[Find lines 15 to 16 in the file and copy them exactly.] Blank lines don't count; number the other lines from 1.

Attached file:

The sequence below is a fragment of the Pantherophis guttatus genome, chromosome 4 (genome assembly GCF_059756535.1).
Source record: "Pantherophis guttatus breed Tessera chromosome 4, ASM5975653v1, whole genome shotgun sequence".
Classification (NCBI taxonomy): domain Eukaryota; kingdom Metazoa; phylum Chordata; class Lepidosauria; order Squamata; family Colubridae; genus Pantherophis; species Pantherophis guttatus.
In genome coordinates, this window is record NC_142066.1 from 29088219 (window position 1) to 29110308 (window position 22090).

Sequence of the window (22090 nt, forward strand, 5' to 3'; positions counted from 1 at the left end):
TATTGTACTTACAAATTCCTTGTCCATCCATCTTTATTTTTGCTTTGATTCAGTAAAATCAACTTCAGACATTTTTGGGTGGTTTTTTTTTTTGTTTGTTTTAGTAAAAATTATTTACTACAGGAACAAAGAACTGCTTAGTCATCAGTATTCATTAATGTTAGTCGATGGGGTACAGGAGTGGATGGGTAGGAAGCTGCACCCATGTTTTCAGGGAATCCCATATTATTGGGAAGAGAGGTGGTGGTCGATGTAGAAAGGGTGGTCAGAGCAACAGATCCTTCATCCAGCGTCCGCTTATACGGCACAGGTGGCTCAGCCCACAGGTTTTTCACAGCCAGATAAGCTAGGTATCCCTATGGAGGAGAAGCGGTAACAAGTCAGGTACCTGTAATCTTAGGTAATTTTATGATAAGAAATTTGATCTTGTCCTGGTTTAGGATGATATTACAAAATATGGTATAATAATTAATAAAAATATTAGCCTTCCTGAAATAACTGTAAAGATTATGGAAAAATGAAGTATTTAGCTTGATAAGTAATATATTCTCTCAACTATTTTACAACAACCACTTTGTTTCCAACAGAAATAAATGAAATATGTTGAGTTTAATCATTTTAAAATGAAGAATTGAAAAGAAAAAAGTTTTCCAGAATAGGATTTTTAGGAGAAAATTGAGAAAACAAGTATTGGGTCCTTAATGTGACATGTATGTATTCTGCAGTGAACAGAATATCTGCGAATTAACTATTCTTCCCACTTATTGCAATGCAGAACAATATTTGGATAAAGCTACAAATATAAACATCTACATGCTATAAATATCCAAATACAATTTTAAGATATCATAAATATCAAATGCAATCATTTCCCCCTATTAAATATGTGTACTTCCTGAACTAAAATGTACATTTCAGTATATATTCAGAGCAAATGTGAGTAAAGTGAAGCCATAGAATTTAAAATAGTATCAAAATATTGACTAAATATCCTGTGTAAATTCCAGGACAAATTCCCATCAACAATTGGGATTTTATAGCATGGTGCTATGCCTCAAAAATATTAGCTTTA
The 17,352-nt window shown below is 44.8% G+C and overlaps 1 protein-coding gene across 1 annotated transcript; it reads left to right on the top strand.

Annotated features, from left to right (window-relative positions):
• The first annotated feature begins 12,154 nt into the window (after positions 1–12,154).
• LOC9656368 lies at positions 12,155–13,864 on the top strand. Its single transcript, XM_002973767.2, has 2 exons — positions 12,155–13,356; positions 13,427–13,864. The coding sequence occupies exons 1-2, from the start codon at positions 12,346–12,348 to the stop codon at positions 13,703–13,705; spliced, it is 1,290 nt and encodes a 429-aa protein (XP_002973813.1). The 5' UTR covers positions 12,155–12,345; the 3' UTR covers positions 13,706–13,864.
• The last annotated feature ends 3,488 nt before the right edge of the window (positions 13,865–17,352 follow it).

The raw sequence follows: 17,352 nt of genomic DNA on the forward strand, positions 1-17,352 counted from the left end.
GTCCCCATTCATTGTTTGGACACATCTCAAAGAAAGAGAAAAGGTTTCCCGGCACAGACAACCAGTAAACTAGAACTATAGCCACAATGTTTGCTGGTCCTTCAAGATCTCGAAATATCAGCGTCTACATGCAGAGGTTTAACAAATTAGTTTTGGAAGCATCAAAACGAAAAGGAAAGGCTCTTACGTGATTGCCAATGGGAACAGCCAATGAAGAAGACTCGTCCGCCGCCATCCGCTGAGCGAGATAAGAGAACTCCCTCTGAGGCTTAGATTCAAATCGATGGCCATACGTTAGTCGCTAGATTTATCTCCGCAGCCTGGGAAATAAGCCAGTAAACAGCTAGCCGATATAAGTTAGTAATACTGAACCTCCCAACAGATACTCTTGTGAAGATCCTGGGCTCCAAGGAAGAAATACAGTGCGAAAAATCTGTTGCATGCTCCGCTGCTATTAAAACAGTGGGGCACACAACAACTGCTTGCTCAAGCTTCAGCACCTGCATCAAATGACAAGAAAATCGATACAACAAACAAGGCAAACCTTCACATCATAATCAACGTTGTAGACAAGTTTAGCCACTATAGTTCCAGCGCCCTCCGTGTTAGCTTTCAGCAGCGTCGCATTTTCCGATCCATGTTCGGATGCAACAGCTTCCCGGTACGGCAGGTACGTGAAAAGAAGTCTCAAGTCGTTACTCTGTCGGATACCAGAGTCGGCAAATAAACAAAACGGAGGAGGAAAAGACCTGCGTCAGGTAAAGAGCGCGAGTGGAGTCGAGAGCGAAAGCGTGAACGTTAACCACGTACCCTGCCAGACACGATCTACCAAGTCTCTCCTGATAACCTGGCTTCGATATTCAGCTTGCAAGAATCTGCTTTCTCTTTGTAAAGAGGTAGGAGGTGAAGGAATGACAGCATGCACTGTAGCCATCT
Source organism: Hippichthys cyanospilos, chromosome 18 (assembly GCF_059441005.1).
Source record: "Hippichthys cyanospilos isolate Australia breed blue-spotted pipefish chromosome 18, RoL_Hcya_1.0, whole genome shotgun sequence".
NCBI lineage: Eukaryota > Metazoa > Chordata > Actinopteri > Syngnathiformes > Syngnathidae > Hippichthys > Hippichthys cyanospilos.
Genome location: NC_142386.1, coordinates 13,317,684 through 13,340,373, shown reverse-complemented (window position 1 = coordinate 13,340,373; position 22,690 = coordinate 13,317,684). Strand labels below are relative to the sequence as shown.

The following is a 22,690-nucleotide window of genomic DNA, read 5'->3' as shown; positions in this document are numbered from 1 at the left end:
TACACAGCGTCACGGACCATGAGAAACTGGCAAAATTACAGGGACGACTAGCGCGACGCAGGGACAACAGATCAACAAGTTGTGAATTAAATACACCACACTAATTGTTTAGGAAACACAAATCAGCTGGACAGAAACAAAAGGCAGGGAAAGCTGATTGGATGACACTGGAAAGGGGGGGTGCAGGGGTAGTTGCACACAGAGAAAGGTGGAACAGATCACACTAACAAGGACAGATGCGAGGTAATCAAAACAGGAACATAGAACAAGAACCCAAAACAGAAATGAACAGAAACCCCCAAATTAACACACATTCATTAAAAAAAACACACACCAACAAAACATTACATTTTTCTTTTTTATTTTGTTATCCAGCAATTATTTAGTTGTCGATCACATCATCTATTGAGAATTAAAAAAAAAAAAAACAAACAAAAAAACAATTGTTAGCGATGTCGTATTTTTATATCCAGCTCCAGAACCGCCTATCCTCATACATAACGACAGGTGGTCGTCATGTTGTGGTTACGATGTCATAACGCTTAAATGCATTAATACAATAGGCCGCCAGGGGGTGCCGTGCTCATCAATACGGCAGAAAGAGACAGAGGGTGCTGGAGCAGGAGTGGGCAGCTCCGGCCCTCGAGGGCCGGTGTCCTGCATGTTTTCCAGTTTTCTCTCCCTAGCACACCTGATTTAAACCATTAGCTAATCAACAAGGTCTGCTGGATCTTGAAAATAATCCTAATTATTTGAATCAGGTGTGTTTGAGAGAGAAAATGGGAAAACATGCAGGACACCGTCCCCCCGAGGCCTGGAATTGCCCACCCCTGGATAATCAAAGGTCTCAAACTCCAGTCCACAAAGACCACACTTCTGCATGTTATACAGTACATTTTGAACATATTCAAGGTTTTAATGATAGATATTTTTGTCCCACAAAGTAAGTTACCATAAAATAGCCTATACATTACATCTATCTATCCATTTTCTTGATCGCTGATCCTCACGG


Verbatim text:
Source record: "Hippichthys cyanospilos isolate Australia breed blue-spotted pipefish chromosome 18, RoL_Hcya_1.0, whole genome shotgun sequence".
NCBI lineage: Eukaryota > Metazoa > Chordata > Actinopteri > Syngnathiformes > Syngnathidae > Hippichthys > Hippichthys cyanospilos.